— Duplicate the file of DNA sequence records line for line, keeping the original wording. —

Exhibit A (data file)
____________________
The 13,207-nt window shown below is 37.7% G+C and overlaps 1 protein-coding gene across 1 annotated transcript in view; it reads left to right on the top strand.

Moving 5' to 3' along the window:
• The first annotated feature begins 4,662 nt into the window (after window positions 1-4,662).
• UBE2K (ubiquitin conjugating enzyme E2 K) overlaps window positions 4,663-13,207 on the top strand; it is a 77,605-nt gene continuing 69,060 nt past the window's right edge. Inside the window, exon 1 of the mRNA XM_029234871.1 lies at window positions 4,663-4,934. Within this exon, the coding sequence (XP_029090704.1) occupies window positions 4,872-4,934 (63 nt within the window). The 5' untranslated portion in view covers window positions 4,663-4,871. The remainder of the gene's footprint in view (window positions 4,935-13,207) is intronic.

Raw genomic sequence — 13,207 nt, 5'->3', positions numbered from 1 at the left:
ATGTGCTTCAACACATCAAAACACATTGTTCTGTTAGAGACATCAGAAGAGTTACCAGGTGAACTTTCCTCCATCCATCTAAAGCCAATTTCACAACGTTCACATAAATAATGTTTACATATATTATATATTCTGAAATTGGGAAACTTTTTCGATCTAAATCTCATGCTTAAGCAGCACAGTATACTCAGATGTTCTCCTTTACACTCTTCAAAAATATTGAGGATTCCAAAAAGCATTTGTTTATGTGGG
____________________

The 13,207-nt window shown below is 37.7% G+C and overlaps 1 protein-coding gene across 1 annotated transcript in view; it reads left to right on the top strand.

Moving 5' to 3' along the window:
• The first annotated feature begins 4,662 nt into the window (after window positions 1-4,662).
• UBE2K (ubiquitin conjugating enzyme E2 K) overlaps window positions 4,663-13,207 on the top strand; it is a 77,605-nt gene continuing 69,060 nt past the window's right edge. Inside the window, exon 1 of the mRNA XM_029234871.1 lies at window positions 4,663-4,934. Within this exon, the coding sequence (XP_029090704.1) occupies window positions 4,872-4,934 (63 nt within the window). The 5' untranslated portion in view covers window positions 4,663-4,871. The remainder of the gene's footprint in view (window positions 4,935-13,207) is intronic.

Raw genomic sequence — 13,207 nt, 5'->3', positions numbered from 1 at the left:
ATGTGCTTCAACACATCAAAACACATTGTTCTGTTAGAGACATCAGAAGAGTTACCAGGTGAACTTTCCTCCATCCATCTAAAGCCAATTTCACAACGTTCACATAAATAATGTTTACATATATTATATATTCTGAAATTGGGAAACTTTTTCGATCTAAATCTCATGCTTAAGCAGCACAGTATACTCAGATGTTCTCCTTTACACTCTTCAAAAATATTGAGGATTCCAAAAAGCATTTGTTTATGTGGG